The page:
Obese patients can enhance the benefits of their drug regimen by reducing their body fat especially intra-abdominal fat.  Some researchers have noticed arterial de-stiffening from weight loss with no obvious changes in blood chemistry. This process continued as long as the patients were losing weight but ceased or reversed under a maintenance diet. There must be a different set of chemical messengers present during weight loss but researchers have not characterized the differences. If the messengers were discovered, they might block hypertension at an earlier stage with greater efficacy and fewer side effects. They would not be likely to help already-thin patients.

Obesity often results in obstructive sleep apnea (which I have experienced). When the brain gets insufficient oxygen it up-regulates the pressure and volume of blood delivery. Hypertension from this cause gets worse over time because the real problem is lung ventilation. When OSA is properly treated the component of hypertension from that source reverses. Prompt diagnosis and treatment are essential because the damage to heart, kidneys and arteries (especially loss of elasticity in the aorta) is only partially reversible and has a degree of momentum. I have a right bundle branch block that is blamed entirely on the OSA and that only became detectable AFTER the OSA had been treated for over a decade. OSA changes the set point of the cerebral pressure sensors and can result in long-term hypertension with no obvious cause. Negative inotropes such as beta blockers do appear to help in such cases.

The kidneys also respond to changes in oxygenation. When deprived they secrete a variety of inotropes to increase blood pressure as well as erythropoietin to increase hematocrit. They also conserve sodium and water to increase blood volume. Renal artery blockage alone can cause drug-resistant hypertension even in thin patients. Treatment usually requires correcting the blockage because even if the hypertension can be controlled by other means the hypoxia results in cumulative renal damage.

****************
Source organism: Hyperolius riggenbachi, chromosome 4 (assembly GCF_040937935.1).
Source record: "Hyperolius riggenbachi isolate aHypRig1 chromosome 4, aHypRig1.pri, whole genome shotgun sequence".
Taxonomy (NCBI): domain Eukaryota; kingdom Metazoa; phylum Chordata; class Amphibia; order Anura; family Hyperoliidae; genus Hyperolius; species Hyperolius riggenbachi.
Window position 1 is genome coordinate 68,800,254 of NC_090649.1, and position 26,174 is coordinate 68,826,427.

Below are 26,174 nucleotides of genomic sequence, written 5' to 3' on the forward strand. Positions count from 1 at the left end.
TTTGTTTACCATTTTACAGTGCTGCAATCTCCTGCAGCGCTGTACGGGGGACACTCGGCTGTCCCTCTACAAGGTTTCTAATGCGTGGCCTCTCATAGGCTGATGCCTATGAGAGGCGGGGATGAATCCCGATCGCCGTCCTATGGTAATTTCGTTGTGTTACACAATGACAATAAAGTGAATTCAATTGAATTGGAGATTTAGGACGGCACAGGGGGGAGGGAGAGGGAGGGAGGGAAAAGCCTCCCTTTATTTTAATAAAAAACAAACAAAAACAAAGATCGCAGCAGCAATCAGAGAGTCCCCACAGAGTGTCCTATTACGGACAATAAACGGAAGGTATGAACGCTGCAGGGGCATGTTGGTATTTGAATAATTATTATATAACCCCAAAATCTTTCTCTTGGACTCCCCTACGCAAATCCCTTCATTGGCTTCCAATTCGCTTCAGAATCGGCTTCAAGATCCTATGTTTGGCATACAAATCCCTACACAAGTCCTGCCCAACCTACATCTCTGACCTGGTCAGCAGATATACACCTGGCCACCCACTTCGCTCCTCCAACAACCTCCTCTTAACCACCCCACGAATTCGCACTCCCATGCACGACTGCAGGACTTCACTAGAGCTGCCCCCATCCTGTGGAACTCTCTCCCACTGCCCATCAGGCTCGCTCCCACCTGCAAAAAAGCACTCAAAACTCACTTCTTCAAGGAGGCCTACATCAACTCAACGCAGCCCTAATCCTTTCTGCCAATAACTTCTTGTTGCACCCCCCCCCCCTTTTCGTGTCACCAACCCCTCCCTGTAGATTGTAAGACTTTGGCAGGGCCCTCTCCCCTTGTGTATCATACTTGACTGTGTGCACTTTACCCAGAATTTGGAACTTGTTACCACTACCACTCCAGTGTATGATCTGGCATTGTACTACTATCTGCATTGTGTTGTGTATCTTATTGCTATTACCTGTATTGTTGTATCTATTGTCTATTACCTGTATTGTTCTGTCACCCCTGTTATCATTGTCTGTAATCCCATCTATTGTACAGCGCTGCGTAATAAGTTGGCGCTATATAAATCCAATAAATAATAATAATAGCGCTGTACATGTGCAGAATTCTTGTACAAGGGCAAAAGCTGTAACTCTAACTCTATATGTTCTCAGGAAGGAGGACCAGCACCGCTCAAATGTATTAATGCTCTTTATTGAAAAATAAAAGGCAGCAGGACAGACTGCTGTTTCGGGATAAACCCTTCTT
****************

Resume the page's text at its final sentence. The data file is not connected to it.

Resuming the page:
The kidneys exchange inotropic signals with the CNS via the renal sympathetic nerves. The downward component is most important with the kidneys raising blood pressure through the mechanisms already described in response to the signals from the brain. Severing those nerves can cure many cases of drug-resistant hypertension. Once this was a rather invasive bilateral surgery but Medtronic has recently released an RF nerve ablation device that can be delivered through a catheter with no major incisions. This can be miraculous for selected patients.

It is uncommon for pituitary/hypothalamic issues to produce hypertension but both thyroid tumors and a class of adrenal tumor called pheochromocytoma can do that even in thin patients. The former is diagnosed through a blood draw and the latter through a 24-hour urine collection. Most physicians will check for both early in the diagnostic process.

Henry Black MD was one of the first to differentiate obese hypertension from thin hypertension. He tells physicians that drugs which depend on diuresis are unlikely to help the thin patient and recommends CCBs for thin patients in spite of the CCBs long-term side effect profile. He says that hypertension in thin patients may be due to an inflammatory process but has not yet described that in detail. Having been rather negative regarding the efficacy of dietary supplements I admit that they might benefit these patients.